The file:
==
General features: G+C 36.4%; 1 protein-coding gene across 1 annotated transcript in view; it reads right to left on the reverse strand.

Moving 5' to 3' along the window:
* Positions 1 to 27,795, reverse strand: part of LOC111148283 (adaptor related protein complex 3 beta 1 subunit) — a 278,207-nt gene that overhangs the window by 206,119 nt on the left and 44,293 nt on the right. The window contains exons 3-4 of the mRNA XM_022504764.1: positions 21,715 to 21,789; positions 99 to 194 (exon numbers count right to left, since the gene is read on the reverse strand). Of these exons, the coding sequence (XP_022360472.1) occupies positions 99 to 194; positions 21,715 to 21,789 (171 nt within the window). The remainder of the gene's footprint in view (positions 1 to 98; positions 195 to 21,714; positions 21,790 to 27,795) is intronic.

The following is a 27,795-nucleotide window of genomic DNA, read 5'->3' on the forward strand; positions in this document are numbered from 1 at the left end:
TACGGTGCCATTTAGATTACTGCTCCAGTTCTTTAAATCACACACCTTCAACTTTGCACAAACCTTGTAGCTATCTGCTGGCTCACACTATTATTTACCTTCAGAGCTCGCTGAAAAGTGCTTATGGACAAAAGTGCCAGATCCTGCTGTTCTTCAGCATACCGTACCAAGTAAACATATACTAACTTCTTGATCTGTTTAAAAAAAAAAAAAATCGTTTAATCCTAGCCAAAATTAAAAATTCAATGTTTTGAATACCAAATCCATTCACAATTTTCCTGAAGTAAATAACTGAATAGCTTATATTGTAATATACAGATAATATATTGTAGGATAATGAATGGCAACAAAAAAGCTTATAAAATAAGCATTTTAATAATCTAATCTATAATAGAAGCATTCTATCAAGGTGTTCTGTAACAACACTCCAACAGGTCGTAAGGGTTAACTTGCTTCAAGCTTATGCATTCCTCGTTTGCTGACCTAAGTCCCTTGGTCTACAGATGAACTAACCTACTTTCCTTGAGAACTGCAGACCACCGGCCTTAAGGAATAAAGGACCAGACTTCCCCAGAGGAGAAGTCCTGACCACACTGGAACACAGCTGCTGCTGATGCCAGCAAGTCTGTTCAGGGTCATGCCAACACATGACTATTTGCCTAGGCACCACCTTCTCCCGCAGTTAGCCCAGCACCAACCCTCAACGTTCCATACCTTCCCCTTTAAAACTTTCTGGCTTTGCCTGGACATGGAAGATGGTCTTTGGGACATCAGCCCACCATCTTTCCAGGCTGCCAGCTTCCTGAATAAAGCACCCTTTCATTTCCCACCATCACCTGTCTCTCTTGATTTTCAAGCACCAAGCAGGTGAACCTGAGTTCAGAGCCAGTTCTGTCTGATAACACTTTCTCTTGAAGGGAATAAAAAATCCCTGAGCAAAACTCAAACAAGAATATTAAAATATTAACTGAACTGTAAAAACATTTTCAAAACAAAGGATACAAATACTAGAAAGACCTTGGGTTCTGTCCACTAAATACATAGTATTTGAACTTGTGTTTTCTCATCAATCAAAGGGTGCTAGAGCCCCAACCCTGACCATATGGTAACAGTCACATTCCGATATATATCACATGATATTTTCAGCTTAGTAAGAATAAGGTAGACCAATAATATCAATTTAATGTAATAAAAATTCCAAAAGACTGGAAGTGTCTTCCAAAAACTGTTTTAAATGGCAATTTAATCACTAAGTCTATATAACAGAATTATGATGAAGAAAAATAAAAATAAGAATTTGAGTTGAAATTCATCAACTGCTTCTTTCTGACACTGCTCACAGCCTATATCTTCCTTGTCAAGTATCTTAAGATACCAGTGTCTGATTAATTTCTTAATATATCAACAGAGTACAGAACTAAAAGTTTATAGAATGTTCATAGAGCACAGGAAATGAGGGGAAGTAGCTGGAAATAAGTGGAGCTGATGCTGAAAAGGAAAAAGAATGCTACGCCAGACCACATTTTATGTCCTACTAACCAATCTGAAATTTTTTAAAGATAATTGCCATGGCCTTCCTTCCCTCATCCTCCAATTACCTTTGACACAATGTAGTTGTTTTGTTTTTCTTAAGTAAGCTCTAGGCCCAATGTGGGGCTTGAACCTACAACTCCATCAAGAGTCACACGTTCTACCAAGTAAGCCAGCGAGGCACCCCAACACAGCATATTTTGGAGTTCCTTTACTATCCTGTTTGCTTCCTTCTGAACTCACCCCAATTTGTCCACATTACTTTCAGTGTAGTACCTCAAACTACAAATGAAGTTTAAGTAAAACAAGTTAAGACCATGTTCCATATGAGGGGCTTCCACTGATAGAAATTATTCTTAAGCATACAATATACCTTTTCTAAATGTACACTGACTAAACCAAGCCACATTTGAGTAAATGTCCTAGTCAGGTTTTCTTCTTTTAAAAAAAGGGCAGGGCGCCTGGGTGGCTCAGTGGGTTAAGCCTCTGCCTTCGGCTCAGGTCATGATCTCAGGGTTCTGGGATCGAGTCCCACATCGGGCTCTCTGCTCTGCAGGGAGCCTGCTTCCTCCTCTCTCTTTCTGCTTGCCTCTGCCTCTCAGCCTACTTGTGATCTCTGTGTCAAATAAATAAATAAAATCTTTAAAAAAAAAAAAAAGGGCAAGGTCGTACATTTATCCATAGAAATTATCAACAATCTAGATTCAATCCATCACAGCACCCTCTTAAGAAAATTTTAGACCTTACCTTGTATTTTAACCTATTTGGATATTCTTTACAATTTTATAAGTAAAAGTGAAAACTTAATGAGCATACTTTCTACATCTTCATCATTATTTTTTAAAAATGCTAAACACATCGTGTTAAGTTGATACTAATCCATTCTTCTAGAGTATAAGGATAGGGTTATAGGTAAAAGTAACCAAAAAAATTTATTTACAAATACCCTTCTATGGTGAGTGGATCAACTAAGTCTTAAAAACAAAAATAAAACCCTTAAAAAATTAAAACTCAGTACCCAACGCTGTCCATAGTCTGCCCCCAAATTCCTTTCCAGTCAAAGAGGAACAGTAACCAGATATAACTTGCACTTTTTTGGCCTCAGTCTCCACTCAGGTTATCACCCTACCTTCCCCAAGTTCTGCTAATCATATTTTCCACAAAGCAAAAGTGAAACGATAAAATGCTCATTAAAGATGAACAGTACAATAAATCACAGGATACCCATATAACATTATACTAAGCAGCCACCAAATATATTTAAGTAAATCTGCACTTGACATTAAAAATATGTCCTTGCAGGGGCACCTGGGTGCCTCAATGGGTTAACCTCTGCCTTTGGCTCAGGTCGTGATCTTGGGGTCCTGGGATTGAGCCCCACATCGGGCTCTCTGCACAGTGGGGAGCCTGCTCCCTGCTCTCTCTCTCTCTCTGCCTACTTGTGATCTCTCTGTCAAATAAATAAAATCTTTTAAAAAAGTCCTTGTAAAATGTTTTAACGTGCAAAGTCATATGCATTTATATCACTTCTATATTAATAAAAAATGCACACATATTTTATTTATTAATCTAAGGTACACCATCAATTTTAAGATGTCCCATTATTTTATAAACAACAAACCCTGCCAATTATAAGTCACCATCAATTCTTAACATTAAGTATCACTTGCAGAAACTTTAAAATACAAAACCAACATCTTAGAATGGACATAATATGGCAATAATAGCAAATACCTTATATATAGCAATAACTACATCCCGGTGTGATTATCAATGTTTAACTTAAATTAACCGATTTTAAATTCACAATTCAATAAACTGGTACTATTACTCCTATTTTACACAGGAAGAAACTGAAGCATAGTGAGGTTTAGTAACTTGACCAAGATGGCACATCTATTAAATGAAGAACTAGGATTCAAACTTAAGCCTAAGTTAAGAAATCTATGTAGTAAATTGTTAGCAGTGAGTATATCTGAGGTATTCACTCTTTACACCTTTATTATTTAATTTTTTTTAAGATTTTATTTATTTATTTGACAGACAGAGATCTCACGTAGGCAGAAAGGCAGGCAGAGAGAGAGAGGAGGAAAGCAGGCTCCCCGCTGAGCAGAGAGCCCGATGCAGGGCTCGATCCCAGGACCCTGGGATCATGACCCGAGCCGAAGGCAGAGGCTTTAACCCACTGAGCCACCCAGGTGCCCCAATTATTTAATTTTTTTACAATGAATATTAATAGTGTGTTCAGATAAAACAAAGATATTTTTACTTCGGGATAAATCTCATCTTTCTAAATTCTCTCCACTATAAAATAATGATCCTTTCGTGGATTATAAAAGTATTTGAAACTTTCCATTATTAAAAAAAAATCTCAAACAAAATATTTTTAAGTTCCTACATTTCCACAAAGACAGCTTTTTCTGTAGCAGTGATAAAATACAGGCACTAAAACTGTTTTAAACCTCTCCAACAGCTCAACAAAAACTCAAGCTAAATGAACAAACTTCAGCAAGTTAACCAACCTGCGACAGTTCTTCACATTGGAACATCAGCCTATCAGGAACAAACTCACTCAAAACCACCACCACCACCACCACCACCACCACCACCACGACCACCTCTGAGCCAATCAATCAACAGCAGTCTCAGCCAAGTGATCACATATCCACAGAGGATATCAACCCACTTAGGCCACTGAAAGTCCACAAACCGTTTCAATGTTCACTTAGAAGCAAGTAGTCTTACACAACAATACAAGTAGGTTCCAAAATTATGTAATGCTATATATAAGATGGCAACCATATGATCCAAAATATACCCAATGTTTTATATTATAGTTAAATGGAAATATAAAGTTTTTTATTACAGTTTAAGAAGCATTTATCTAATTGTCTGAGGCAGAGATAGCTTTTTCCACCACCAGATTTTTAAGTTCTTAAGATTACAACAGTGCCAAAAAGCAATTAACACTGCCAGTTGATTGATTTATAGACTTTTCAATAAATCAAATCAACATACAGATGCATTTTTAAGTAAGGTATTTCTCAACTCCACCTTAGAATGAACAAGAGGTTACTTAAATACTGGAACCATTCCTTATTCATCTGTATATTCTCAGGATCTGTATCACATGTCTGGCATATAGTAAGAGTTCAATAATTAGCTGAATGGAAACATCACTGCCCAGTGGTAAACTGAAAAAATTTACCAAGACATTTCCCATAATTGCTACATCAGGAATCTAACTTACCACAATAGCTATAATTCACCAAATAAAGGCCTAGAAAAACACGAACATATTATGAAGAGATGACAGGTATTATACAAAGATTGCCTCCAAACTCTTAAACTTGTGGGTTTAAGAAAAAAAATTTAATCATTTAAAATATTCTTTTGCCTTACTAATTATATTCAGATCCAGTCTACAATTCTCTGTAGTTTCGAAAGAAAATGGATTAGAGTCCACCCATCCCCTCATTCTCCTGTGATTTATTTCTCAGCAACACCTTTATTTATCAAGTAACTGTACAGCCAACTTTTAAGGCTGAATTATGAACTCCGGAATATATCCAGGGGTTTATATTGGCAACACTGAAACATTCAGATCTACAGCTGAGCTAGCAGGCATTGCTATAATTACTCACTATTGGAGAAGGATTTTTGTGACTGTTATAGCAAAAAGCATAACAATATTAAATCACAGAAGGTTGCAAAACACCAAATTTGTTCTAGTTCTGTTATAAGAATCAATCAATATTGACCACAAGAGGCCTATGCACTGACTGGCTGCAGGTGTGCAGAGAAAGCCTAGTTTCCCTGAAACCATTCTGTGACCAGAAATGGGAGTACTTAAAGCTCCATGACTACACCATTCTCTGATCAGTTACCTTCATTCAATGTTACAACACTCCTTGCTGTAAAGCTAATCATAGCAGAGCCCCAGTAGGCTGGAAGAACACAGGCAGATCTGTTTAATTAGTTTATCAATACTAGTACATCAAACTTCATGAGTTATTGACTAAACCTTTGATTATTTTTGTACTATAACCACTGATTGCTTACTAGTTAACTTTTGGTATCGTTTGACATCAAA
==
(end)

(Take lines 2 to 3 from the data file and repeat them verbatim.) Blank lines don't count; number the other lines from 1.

Moving 5' to 3' along the window:
* Positions 1 to 27,795, reverse strand: part of LOC111148283 (adaptor related protein complex 3 beta 1 subunit) — a 278,207-nt gene that overhangs the window by 206,119 nt on the left and 44,293 nt on the right. The window contains exons 3-4 of the mRNA XM_022504764.1: positions 21,715 to 21,789; positions 99 to 194 (exon numbers count right to left, since the gene is read on the reverse strand). Of these exons, the coding sequence (XP_022360472.1) occupies positions 99 to 194; positions 21,715 to 21,789 (171 nt within the window). The remainder of the gene's footprint in view (positions 1 to 98; positions 195 to 21,714; positions 21,790 to 27,795) is intronic.